August 24, 2016
Letting all that milkweed grow around my yard has paid off and we have some monarch butterfly caterpillars in there chomping away.
Though we don’t recall seeing any adult monarchs flitting through the garden, they must have visited long enough to deposit some eggs. We have seen plenty of tiger swallowtails and always grow extra dill for the larvae of the black swallowtails to eat.
These big black and green striped caterpillars are actually quite pretty!
Adult butterflies live for only a few weeks and most of that time is spent mating and laying eggs. To encourage them to carry out their whole life cycle in your yard you need to provide not only nectar plants for the adults but also host plants on which to lay their eggs and larval food for the emerging caterpillars.
Butterflies like an untidy, natural environment and many of the best plants for feeding larvae are wild. Milkweed, thistle, willow, stinging nettle, violets, mustard, white clover, blueberries, and wild cherry all provide food for the ravenous, newly-hatched caterpillars.
A good butterfly book is essential for identifying the butterflies in your yard and it will tell you the preferred larval food for each one. If the neighbors give you a hard time about letting thistle grow, just let them know that it is the preferred food of the beautiful painted lady butterfly’s larvae.
To attract butterflies you need to provide the basics of water, shelter, sunny open spots, and lots of flowers. Color and fragrance are lures and the shape of the flowers seems to be even more important than the color. Larger butterflies have long legs and need a platform to land on.
The best flowers are those made of multiple tiny blossoms such as yarrow, lilacs, phlox, buddleia, goldenrod, or Queen Anne’s lace. Also good are composite flowers like daisies, zinnias, coneflowers, and asters. Butterflies gather nectar with their tube-like proboscis, which is coiled when not in use, so flowers with a tubular shape, like bee balm, honeysuckle, or columbine also attract them.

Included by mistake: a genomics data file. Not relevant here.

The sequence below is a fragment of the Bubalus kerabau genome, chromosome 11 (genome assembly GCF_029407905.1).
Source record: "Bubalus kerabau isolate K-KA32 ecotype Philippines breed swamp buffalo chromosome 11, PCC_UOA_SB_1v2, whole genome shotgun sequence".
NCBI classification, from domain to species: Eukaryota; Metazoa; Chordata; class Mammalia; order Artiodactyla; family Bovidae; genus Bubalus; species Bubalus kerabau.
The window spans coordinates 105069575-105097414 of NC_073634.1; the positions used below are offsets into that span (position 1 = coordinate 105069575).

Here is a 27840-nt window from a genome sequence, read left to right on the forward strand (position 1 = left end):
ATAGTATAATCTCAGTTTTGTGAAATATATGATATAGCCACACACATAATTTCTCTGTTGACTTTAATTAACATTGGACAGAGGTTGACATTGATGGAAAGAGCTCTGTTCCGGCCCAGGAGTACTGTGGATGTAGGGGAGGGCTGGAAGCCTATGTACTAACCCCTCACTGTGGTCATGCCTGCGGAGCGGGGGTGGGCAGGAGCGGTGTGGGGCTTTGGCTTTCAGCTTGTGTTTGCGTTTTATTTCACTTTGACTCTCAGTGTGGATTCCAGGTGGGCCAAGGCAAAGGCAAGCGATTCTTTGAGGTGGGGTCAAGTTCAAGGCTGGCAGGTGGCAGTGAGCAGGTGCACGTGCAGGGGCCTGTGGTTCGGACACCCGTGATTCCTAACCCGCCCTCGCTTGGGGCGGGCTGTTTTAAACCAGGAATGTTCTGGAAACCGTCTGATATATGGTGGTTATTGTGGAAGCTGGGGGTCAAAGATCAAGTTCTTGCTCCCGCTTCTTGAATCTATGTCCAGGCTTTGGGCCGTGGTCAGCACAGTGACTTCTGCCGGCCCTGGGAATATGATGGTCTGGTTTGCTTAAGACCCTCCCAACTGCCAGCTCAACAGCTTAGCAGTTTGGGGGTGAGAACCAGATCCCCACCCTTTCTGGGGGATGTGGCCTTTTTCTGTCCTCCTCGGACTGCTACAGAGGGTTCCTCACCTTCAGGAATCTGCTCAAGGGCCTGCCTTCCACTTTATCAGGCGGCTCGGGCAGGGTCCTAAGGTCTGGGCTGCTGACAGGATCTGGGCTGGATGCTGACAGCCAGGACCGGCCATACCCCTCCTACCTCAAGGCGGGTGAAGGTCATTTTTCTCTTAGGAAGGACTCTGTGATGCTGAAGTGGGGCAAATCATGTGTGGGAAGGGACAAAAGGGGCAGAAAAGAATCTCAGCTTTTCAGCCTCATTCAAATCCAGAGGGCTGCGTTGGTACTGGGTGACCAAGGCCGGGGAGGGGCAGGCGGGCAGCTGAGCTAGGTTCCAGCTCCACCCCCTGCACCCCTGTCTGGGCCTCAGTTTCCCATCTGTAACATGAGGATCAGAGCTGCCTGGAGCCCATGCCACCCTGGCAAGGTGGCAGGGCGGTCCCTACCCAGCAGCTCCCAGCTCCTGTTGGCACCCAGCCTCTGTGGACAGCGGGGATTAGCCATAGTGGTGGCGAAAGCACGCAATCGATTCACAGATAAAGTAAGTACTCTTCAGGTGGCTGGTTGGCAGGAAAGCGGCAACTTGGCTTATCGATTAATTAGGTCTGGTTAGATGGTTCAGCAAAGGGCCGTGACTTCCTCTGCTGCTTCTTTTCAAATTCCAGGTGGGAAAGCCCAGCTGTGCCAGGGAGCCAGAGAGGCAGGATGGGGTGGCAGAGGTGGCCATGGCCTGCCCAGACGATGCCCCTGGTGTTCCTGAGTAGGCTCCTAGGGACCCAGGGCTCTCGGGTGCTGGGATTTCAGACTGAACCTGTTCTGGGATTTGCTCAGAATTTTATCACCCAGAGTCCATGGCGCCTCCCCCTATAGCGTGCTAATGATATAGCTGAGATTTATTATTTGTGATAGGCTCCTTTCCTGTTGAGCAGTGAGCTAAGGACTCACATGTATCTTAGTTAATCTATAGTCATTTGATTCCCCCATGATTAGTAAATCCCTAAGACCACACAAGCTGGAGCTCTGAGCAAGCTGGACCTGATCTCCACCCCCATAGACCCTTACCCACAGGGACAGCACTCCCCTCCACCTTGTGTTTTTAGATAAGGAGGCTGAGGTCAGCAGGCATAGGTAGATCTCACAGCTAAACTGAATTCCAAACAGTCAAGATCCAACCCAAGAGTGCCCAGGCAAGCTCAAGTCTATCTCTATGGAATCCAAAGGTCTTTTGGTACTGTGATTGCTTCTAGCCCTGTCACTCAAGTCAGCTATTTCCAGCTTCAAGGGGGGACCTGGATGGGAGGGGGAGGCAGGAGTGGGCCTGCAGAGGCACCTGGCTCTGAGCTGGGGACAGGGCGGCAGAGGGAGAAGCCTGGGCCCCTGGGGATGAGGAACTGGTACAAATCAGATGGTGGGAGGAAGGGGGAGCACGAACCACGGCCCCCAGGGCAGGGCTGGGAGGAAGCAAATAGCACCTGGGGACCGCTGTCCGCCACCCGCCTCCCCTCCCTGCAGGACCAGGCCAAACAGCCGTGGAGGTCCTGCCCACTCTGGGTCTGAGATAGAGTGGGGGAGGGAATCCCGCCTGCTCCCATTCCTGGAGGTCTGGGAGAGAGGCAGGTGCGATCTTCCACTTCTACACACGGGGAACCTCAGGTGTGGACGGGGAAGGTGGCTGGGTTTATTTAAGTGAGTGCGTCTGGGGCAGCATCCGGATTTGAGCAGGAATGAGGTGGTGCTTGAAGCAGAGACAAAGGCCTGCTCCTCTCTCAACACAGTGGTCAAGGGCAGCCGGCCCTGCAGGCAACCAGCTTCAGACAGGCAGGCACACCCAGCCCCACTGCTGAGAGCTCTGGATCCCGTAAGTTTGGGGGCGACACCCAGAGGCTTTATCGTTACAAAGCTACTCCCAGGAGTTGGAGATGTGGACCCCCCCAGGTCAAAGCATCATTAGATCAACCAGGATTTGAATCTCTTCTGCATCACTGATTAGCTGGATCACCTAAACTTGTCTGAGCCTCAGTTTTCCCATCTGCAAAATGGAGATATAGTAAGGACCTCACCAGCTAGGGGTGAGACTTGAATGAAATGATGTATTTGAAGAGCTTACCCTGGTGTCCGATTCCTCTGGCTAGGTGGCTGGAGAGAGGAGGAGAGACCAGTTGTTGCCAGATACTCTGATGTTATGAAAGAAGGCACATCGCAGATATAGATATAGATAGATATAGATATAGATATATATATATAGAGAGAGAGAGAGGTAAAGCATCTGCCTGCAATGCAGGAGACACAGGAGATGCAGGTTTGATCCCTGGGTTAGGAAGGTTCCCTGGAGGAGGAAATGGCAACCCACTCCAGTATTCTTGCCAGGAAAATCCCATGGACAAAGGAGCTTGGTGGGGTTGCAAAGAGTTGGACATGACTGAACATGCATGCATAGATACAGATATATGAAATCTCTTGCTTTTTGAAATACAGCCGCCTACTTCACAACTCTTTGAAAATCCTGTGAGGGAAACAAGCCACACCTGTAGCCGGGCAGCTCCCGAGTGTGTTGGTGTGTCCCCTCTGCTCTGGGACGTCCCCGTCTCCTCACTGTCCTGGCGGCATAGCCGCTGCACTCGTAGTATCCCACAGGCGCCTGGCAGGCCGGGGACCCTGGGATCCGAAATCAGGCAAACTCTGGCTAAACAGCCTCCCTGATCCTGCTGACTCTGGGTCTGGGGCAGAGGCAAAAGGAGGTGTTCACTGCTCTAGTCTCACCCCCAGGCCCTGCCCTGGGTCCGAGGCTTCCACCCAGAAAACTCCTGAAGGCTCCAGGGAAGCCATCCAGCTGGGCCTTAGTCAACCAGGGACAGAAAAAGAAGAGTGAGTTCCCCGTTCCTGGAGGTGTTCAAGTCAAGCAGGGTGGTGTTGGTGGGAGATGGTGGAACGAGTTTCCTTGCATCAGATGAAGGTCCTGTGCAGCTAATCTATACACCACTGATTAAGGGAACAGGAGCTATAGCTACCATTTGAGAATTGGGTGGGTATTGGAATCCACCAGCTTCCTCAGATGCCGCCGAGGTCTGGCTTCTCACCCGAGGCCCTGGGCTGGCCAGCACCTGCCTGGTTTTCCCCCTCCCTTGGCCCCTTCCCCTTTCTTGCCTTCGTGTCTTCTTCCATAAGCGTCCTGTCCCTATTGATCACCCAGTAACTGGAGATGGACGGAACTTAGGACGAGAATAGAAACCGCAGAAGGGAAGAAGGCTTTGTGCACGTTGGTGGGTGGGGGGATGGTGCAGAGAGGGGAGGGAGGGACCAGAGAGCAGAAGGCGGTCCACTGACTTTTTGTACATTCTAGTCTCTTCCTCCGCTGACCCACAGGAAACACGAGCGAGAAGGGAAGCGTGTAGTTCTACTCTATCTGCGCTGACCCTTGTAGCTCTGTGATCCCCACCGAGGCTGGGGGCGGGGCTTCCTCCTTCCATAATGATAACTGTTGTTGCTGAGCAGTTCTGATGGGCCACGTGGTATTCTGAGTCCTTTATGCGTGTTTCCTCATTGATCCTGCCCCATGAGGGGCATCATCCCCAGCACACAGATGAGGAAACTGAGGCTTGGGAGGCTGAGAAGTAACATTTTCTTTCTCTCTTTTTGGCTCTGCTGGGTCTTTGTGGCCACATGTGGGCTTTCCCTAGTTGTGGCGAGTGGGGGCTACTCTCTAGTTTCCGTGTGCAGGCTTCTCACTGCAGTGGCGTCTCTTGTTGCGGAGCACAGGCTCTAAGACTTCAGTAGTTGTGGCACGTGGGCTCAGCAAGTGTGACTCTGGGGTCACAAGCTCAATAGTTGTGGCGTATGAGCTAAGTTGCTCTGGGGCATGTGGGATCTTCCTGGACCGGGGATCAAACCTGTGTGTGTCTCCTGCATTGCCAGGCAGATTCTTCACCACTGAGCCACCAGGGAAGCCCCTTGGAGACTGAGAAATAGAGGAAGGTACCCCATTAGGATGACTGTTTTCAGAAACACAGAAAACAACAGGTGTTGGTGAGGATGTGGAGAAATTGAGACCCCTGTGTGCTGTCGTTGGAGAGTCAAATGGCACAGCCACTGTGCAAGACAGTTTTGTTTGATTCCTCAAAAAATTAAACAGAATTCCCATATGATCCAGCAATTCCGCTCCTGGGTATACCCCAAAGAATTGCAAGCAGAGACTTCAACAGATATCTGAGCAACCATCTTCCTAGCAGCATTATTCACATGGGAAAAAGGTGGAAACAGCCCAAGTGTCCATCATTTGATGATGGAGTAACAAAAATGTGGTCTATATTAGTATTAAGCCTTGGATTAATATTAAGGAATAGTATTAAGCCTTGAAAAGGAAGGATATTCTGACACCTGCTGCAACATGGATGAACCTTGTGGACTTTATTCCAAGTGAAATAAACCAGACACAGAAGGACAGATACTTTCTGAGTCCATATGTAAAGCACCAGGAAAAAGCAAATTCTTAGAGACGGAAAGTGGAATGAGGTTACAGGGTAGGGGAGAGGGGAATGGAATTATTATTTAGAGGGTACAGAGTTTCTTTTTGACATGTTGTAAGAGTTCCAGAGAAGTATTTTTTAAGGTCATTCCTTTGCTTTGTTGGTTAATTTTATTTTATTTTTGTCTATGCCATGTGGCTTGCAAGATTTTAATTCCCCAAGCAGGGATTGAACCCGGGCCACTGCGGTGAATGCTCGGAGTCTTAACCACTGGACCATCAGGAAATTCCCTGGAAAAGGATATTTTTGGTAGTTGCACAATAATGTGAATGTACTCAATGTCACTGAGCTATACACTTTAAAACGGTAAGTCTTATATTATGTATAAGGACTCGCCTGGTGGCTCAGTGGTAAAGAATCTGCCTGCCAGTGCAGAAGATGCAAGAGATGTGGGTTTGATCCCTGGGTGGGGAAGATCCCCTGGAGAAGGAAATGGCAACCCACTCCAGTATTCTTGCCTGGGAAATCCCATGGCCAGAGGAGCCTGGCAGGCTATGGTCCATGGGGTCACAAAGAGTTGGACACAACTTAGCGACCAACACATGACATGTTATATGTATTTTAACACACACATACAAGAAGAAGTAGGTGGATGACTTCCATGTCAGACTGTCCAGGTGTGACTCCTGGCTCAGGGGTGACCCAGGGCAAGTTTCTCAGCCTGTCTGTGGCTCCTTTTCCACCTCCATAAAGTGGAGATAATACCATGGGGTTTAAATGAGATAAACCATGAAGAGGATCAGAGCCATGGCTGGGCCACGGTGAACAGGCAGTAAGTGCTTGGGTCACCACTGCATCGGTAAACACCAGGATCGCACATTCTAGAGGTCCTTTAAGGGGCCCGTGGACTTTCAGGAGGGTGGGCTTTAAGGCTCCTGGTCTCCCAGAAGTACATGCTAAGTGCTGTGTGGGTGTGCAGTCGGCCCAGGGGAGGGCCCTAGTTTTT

They have an acute sense of “smell” using chemical receptors in their tongues, antennae, and feet. Heavy perfume is appealing to them so plant strong-scented, old-fashioned flowers rather than modern hybrids which may lack the fragrance of their heirloom parents.
A mud puddle is a butterfly’s ideal watering hole but a dish of water or a shallow pool with a basking spot made from a flat rock would be adequate for drinking and sunning. You could even just put a sponge in your birdbath to give them a moist place to perch. It may sound disgusting to us but they love manure tea and will drink from barnyard puddles to get the minerals they need to supplement a diet of nectar.
Enemies abound! Spiders, rodents, birds, and snakes along with viruses and other diseases can take a toll on butterfly populations but man is the butterfly’s number one enemy. Destruction of habitat has led to the decline and even extinction of certain species and the widespread use of herbicides and pesticides has been lethal to butterfly populations worldwide. To prevent inadvertently killing off the butterflies that visit your garden, avoid using chemical pesticides or even bacterial weapons like Bt. I’m willing to share a little more of my produce with other caterpillars in return for the pleasure I get from watching the butterflies frolic around my yard.
About This Blog
Get inspired by Robin Sweetser’s backyard gardening tips and tricks. Robin has been a contributor to The Old Farmer’s Almanac and the All-Seasons Garden Guide for many years. She and her partner Tom have a small greenhouse business and also sell plants, cut flowers, and vegetables at their local Farmer’s Market.